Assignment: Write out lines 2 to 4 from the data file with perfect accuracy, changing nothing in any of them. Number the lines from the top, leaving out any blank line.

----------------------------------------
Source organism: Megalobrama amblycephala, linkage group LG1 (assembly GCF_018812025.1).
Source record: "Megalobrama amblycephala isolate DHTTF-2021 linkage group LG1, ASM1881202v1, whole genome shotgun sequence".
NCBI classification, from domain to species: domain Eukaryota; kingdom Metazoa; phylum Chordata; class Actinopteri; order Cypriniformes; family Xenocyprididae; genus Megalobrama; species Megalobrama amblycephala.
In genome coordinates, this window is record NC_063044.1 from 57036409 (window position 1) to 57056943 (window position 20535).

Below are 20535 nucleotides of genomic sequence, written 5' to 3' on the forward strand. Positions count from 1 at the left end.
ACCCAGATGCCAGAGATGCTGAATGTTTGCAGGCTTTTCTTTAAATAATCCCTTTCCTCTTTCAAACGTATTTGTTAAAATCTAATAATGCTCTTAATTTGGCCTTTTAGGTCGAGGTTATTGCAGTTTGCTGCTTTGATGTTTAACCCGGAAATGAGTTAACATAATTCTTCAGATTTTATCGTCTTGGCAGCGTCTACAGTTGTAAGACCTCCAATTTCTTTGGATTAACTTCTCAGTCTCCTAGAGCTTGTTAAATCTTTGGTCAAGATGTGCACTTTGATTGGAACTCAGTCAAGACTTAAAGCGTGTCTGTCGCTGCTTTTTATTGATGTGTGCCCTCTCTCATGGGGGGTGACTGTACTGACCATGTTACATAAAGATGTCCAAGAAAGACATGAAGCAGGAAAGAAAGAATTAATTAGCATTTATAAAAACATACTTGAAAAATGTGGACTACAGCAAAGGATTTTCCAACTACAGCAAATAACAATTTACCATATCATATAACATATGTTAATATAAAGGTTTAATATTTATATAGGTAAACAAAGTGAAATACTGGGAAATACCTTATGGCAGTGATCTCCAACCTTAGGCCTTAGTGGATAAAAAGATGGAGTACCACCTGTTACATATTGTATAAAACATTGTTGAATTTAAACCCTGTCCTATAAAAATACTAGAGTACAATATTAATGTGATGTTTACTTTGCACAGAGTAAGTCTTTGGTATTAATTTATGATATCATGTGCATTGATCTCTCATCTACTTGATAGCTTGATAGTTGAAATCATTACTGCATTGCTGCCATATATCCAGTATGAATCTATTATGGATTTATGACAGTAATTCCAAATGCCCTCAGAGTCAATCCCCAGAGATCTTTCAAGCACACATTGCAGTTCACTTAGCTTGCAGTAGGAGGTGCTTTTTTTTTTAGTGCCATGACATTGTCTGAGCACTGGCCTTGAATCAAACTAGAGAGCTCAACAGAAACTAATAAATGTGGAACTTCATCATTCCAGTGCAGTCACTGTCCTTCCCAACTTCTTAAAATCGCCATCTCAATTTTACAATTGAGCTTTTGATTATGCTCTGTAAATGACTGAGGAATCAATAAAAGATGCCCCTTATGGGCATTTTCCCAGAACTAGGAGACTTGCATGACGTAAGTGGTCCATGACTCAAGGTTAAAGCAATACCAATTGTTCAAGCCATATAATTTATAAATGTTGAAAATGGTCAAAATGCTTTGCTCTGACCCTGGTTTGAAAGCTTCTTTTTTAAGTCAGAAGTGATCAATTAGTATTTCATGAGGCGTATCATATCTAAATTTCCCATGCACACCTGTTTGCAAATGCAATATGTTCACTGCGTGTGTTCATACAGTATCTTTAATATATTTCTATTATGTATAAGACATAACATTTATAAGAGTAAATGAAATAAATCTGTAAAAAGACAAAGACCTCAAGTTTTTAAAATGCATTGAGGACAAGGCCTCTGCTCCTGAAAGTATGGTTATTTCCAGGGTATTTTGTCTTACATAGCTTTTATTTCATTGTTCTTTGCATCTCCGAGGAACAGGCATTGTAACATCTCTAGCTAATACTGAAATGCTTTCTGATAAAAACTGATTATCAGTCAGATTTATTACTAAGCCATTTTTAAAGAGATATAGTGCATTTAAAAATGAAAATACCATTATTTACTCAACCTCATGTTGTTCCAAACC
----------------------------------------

Source record: "Megalobrama amblycephala isolate DHTTF-2021 linkage group LG1, ASM1881202v1, whole genome shotgun sequence".
NCBI classification, from domain to species: domain Eukaryota; kingdom Metazoa; phylum Chordata; class Actinopteri; order Cypriniformes; family Xenocyprididae; genus Megalobrama; species Megalobrama amblycephala.
In genome coordinates, this window is record NC_063044.1 from 57036409 (window position 1) to 57056943 (window position 20535).